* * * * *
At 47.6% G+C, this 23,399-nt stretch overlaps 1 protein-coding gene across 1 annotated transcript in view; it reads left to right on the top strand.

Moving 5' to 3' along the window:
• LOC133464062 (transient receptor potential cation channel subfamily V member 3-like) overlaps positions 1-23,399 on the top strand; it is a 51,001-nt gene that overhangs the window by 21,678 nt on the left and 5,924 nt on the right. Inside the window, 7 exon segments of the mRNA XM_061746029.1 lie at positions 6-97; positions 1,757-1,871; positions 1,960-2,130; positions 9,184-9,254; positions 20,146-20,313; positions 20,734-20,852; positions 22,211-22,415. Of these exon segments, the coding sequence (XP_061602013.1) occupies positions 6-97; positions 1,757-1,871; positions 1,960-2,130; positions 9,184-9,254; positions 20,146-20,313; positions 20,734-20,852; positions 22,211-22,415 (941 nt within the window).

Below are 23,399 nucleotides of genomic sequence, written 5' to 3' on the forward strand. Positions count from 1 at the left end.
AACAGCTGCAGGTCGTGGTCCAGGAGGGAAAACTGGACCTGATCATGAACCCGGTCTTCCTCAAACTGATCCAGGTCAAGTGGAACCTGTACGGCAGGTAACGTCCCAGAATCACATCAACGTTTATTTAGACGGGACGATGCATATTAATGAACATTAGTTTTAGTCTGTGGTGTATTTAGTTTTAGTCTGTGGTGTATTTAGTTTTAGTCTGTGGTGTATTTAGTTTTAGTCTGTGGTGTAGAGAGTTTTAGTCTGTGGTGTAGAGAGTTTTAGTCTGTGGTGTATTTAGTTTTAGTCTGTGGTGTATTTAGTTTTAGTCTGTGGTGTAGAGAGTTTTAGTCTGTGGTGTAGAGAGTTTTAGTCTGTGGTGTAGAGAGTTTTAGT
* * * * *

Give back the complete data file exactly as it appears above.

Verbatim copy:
At 47.6% G+C, this 23,399-nt stretch overlaps 1 protein-coding gene across 1 annotated transcript in view; it reads left to right on the top strand.

Moving 5' to 3' along the window:
• LOC133464062 (transient receptor potential cation channel subfamily V member 3-like) overlaps positions 1-23,399 on the top strand; it is a 51,001-nt gene that overhangs the window by 21,678 nt on the left and 5,924 nt on the right. Inside the window, 7 exon segments of the mRNA XM_061746029.1 lie at positions 6-97; positions 1,757-1,871; positions 1,960-2,130; positions 9,184-9,254; positions 20,146-20,313; positions 20,734-20,852; positions 22,211-22,415. Of these exon segments, the coding sequence (XP_061602013.1) occupies positions 6-97; positions 1,757-1,871; positions 1,960-2,130; positions 9,184-9,254; positions 20,146-20,313; positions 20,734-20,852; positions 22,211-22,415 (941 nt within the window).

Below are 23,399 nucleotides of genomic sequence, written 5' to 3' on the forward strand. Positions count from 1 at the left end.
AACAGCTGCAGGTCGTGGTCCAGGAGGGAAAACTGGACCTGATCATGAACCCGGTCTTCCTCAAACTGATCCAGGTCAAGTGGAACCTGTACGGCAGGTAACGTCCCAGAATCACATCAACGTTTATTTAGACGGGACGATGCATATTAATGAACATTAGTTTTAGTCTGTGGTGTATTTAGTTTTAGTCTGTGGTGTATTTAGTTTTAGTCTGTGGTGTATTTAGTTTTAGTCTGTGGTGTAGAGAGTTTTAGTCTGTGGTGTAGAGAGTTTTAGTCTGTGGTGTATTTAGTTTTAGTCTGTGGTGTATTTAGTTTTAGTCTGTGGTGTAGAGAGTTTTAGTCTGTGGTGTAGAGAGTTTTAGTCTGTGGTGTAGAGAGTTTTAGT